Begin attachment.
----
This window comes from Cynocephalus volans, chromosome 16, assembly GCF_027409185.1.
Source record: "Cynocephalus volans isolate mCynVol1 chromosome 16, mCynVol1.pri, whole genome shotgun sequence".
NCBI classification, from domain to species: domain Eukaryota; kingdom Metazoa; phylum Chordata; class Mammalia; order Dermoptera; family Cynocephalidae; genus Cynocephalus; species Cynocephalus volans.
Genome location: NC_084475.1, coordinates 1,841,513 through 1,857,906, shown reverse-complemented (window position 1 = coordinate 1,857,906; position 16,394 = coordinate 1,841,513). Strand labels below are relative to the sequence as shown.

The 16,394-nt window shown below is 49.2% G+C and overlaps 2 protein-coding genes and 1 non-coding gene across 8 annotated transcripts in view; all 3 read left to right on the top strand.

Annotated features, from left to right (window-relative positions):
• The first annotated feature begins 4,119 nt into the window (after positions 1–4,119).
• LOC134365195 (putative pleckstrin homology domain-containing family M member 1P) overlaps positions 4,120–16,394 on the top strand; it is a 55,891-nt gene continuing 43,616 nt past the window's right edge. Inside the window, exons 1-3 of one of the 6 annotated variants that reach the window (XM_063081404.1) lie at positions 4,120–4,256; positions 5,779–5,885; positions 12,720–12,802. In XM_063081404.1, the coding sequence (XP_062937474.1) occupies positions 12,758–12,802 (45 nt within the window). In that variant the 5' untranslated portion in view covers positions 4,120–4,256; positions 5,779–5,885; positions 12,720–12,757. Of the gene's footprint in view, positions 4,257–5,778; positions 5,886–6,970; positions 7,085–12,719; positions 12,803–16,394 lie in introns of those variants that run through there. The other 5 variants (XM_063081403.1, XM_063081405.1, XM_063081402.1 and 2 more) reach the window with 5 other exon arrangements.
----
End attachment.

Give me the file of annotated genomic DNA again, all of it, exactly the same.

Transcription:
This window comes from Cynocephalus volans, chromosome 16, assembly GCF_027409185.1.
Source record: "Cynocephalus volans isolate mCynVol1 chromosome 16, mCynVol1.pri, whole genome shotgun sequence".
NCBI classification, from domain to species: domain Eukaryota; kingdom Metazoa; phylum Chordata; class Mammalia; order Dermoptera; family Cynocephalidae; genus Cynocephalus; species Cynocephalus volans.
Genome location: NC_084475.1, coordinates 1,841,513 through 1,857,906, shown reverse-complemented (window position 1 = coordinate 1,857,906; position 16,394 = coordinate 1,841,513). Strand labels below are relative to the sequence as shown.

The 16,394-nt window shown below is 49.2% G+C and overlaps 2 protein-coding genes and 1 non-coding gene across 8 annotated transcripts in view; all 3 read left to right on the top strand.

Annotated features, from left to right (window-relative positions):
• The first annotated feature begins 4,119 nt into the window (after positions 1–4,119).
• LOC134365195 (putative pleckstrin homology domain-containing family M member 1P) overlaps positions 4,120–16,394 on the top strand; it is a 55,891-nt gene continuing 43,616 nt past the window's right edge. Inside the window, exons 1-3 of one of the 6 annotated variants that reach the window (XM_063081404.1) lie at positions 4,120–4,256; positions 5,779–5,885; positions 12,720–12,802. In XM_063081404.1, the coding sequence (XP_062937474.1) occupies positions 12,758–12,802 (45 nt within the window). In that variant the 5' untranslated portion in view covers positions 4,120–4,256; positions 5,779–5,885; positions 12,720–12,757. Of the gene's footprint in view, positions 4,257–5,778; positions 5,886–6,970; positions 7,085–12,719; positions 12,803–16,394 lie in introns of those variants that run through there. The other 5 variants (XM_063081403.1, XM_063081405.1, XM_063081402.1 and 2 more) reach the window with 5 other exon arrangements.